MO BIRCH:  I’ve been watching lots of old video footage so I could see exactly when Wally was on the mic, then I learned that particular vocal part. It’s funny because after all these years of hearing Magnum, this is the first time I’ve properly read the lyrics to the songs in question, so I’m like “Oh, is that what he’s singing?….it’s not ‘Just like a Sparrow’….!”  Joke…


NEIL:  When learning new songs, I tend to listen to them a lot and get to know them well before practising the bass lines etc. If the songs aren’t memorable, that’s a much harder job - not a problem in this case! I often write out the chords or certain riffs, which helps me study the parts in detail, and can be used to refresh my memory later on. Unless it was a one-off concert where everything had to be note-perfect or there was very little rehearsal, I wouldn’t normally use those chord charts on a gig.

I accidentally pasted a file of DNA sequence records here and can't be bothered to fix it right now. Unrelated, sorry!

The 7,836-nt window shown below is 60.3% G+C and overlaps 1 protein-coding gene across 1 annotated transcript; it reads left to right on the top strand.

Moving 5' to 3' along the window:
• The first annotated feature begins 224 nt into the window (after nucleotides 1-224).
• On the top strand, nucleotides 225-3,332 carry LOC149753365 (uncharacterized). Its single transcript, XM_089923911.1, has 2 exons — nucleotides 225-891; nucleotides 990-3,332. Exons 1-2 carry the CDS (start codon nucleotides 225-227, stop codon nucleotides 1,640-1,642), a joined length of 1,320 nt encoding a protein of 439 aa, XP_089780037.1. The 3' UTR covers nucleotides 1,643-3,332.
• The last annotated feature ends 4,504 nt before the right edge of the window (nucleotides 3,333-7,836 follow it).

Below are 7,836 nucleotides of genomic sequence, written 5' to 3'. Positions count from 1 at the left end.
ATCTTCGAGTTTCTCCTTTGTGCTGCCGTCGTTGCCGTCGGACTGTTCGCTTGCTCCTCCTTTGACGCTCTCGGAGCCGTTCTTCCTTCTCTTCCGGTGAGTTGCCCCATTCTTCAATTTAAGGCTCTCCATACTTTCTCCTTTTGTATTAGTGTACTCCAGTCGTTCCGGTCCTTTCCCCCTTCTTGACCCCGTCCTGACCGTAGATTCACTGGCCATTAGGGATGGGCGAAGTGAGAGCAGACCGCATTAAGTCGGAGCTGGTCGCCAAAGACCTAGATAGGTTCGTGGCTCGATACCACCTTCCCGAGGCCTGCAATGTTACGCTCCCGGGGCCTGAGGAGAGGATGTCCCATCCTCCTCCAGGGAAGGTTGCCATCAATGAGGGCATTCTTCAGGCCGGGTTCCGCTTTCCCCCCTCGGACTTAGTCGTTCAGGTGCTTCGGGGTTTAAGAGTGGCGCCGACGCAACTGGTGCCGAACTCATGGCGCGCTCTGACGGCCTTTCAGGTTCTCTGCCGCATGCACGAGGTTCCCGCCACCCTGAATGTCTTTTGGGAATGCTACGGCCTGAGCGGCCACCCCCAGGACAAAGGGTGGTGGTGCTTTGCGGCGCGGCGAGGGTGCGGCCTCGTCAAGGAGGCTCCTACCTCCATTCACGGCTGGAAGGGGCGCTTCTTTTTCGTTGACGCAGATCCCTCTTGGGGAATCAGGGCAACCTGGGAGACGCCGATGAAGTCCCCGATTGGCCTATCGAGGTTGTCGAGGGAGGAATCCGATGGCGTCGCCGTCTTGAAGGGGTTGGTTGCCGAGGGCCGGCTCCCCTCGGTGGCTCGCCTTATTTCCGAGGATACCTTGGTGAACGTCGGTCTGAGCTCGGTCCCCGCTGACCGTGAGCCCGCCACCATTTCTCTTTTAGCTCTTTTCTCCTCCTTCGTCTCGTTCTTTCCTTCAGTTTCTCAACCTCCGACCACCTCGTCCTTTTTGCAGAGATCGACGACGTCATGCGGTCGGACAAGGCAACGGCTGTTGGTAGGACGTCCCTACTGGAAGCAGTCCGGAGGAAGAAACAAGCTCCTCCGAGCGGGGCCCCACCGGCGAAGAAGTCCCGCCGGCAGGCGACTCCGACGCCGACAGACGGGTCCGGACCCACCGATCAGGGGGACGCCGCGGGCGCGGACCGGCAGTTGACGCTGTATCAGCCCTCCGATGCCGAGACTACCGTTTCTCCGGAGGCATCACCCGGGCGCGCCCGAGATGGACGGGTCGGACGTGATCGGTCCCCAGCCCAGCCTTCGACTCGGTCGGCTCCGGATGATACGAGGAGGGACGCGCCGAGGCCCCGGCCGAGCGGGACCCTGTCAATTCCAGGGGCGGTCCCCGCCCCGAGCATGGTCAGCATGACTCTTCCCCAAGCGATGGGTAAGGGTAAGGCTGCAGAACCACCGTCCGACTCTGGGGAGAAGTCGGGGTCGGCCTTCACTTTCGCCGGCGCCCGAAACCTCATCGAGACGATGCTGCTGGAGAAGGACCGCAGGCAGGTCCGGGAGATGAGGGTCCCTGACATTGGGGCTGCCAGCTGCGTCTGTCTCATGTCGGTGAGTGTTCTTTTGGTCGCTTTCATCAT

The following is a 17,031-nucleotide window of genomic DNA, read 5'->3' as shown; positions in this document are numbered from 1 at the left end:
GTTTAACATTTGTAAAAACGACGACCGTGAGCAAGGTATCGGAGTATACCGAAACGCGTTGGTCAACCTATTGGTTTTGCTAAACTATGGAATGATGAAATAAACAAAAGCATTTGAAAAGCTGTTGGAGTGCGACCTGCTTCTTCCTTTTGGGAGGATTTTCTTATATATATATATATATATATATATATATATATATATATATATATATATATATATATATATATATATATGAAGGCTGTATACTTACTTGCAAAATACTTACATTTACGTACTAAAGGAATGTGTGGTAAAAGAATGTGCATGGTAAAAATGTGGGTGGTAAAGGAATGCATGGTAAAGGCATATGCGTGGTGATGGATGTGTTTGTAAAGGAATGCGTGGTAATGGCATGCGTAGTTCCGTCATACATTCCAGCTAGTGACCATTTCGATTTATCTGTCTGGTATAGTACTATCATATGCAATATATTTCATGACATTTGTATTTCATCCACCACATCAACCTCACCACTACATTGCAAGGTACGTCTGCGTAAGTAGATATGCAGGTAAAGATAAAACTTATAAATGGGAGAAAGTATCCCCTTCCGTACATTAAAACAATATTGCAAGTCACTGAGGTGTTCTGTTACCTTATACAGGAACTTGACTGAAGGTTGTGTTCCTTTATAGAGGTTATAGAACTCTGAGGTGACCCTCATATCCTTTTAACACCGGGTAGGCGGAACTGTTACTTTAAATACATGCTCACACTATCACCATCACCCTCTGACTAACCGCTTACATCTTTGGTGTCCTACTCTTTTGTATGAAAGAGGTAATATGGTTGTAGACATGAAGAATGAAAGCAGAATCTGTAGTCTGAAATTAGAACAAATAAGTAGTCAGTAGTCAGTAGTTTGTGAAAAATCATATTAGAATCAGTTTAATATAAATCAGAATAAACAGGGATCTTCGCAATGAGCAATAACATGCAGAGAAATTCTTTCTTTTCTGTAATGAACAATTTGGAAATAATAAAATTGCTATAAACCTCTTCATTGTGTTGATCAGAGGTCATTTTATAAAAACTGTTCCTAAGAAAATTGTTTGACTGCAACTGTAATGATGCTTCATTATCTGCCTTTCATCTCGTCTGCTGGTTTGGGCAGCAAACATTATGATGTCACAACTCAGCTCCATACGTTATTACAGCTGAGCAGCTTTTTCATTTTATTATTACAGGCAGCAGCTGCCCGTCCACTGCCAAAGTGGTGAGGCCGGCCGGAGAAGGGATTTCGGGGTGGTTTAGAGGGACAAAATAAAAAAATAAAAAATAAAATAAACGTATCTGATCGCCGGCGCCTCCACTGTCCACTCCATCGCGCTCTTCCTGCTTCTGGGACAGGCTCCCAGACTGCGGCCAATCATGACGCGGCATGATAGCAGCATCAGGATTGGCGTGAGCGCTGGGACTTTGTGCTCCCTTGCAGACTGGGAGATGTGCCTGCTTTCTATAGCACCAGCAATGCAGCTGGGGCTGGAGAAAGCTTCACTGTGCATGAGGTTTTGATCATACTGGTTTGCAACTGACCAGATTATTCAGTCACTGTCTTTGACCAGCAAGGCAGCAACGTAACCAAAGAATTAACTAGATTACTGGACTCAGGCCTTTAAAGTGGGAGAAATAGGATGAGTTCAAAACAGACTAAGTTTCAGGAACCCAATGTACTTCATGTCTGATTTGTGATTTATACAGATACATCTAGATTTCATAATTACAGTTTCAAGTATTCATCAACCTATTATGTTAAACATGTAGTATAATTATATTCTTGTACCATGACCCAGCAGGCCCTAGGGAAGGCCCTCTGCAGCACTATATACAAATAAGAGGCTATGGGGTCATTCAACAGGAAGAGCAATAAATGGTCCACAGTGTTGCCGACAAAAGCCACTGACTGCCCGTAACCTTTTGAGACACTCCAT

LAURENCE:  So far I’ve just been listening, but I will be doing a couple of intensive days before rehearsals, playing with the tracks.




How do you go about picking a set for a tour, given the breadth of the Magnum repertoire and the variety of styles it includes?


MICKY:  Mark and I got together and listened to a few of the old albums and recordings, particularly the live stuff. From these, the songs for the set where chosen, based on a list of fan favourites, songs that had maybe not been in the Magnum set for a while and stuff we just wanted to play. These were compiled and sent off to the other guys. The list was then cut down to a set of songs that everybody was comfortable with and happy to perform; representing material from the albums ‘Kingdom of Madness’ to ‘Rock Art’ and our various times with Magnum. The songs were then arranged into a set that would both be exciting and have a good flow.